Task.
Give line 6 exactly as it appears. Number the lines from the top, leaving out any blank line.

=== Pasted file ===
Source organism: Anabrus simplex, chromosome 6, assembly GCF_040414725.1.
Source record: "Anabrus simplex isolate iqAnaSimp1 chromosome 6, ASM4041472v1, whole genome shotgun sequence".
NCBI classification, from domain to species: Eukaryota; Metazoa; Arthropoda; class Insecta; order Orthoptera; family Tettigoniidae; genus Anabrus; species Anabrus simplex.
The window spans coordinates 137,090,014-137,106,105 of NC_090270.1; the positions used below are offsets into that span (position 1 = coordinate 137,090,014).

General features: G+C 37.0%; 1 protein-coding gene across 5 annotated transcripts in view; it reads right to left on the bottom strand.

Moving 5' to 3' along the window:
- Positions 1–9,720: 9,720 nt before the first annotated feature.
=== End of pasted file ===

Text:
Moving 5' to 3' along the window: